NHS staff at all levels in Wiltshire, Hampshire, the Isle of Wight, West Sussex and east Dorset will take part in the three-year-project.
At the end of the pilot there will be a network of staff who are better trained to identify problems and provide different levels of support. Staff across the region will have a better understanding of the psychological impact cancer can have on patients and their families. As part of the evaluation process, the research team should have a clearer idea of what types of psychological support these patients need.
Dr Kate Jenkins, Clinical Psychologist at Salisbury District Hospital said: "This is an exciting project that has been made possible thanks to the generosity of the Wessex Cancer Trust."
"We believe that as much as 50 per-cent of people with cancer could have some form of psychological distress at some point during their illness, yet in many cases this can be very difficult to detect."
"In many cases different levels of psychological support is all that may be needed to nip potential problems in the bud, alleviating symptoms and reducing instances that could lead to more serious psychological problems."
Problems could include depression, anxiety, body image issues and relationship difficulties. In some extreme cases, patients could experience psychotic symptoms.
Dr Jenkins said: "We think that this pilot project will have a number of benefits for cancer patients and their families. NHS staff in their day-to-day contact with patients are in an ideal position to spot any potential problems and provide help and support."
"This pilot will enable Salisbury psychologists to train a network of existing staff across the region to provide different levels of support within their own hospital environment. It will also provide researchers with the information that they need to get a clearer idea of what types of psychological support these patients need."
Dr Jenkins added: "The pilot will also benefit NHS staff. They will have the opportunity to increase their own skills and professional knowledge and, in the process, build up a better understanding of the psychological impact that cancer can have on patients and their families."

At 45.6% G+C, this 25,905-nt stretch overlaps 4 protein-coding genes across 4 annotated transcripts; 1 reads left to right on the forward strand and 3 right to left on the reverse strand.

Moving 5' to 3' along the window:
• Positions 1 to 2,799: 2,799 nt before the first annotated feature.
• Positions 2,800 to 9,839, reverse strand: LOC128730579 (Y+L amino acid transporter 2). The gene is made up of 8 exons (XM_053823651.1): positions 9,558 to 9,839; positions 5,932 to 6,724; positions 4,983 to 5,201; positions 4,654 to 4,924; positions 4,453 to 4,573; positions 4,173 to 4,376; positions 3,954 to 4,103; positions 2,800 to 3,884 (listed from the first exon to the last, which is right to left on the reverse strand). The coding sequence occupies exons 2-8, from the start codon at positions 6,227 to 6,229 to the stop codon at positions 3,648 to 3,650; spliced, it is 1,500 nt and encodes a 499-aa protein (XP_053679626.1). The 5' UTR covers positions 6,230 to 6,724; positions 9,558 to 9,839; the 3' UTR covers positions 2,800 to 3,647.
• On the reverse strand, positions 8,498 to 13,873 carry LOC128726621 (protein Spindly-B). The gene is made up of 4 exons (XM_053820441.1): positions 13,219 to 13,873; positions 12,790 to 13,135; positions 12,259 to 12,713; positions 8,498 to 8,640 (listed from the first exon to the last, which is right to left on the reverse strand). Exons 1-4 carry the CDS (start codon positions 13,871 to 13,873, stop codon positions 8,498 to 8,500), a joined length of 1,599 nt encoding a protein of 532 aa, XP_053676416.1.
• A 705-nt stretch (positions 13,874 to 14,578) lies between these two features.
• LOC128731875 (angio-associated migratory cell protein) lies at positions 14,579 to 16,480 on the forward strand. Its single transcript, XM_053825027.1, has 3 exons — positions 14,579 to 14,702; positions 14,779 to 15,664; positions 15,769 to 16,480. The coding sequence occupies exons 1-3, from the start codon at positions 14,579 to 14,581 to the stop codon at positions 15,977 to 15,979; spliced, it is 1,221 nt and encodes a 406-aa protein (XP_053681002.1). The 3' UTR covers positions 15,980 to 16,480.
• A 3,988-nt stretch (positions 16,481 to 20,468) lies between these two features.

The £400,000 grant from Wessex Cancer Trust will be spread over a three-year period. This also includes money for a researcher to evaluate the training programme, as well as staff and patient surveys and audits.
The Wessex Cancer Trust was established in 1981 to provide relief for people with cancer and their carers. It also promotes research into the disease and to support education into the causes of cancer, its prevention and treatment.
Over the last 25 years, the Wessex Cancer Trust has grown into a major regional charity committed to improving cancer care throughout the Wessex region, which includes the Isle of Wight and the Channel Islands. A founding principle of the Trust is that funds raised are to be distributed within the region.
Mrs Tina Wellman-Hawke of the Wessex Cancer Trust said: "This is an exceptional research project and one where we see so many potential benefits for cancer patients and their families across the Wessex region. We would like to take this opportunity to thank all those who have donated money to the Wessex Cancer Trust. It is their generosity that has enabled us to provide a grant for this particular project, as well as a number of other worthwhile causes across the region." Ends
Notes to editors:
The Wessex Cancer Trust celebrates its 25th anniversary this year and in over quarter of a century it has raised over £14 million to help cancer patients and their families across the region.
Major projects include funding of a half a million towards the building of the Piam Brown Children’s paediatric oncology unit at Southampton General Hospital and the provision of 6 mobile mammography vehicles, which have screened well over a million women for breast cancer. The Wessex Cancer Trust has also set up the Wessex Wight Appeal to raise money for a new Chemotherapy Unit for St Mary’s Hospital on the Isle of Wight. This project will help provide patients with the facilities on the Island rather than travelling to the mainland, a very exhausting journey at such a difficult time.
The Wessex Cancer Trust also provides telephone advice together with counselling and complementary therapy services as well as funding patient grants. Leaflets on all types of cancer and helpful information are also available.
For further information please contact:
Patrick Butler, Public Relations Manager, Salisbury NHS Foundation Trust.Tel: 01722 425170.
For information about the Wessex Cancer Trust please contact:
WCT – Bellis House, 11 Westwood Road, Southampton, SO17 1DL. Tel: 02380 672200. Website: www.wessexcancer.org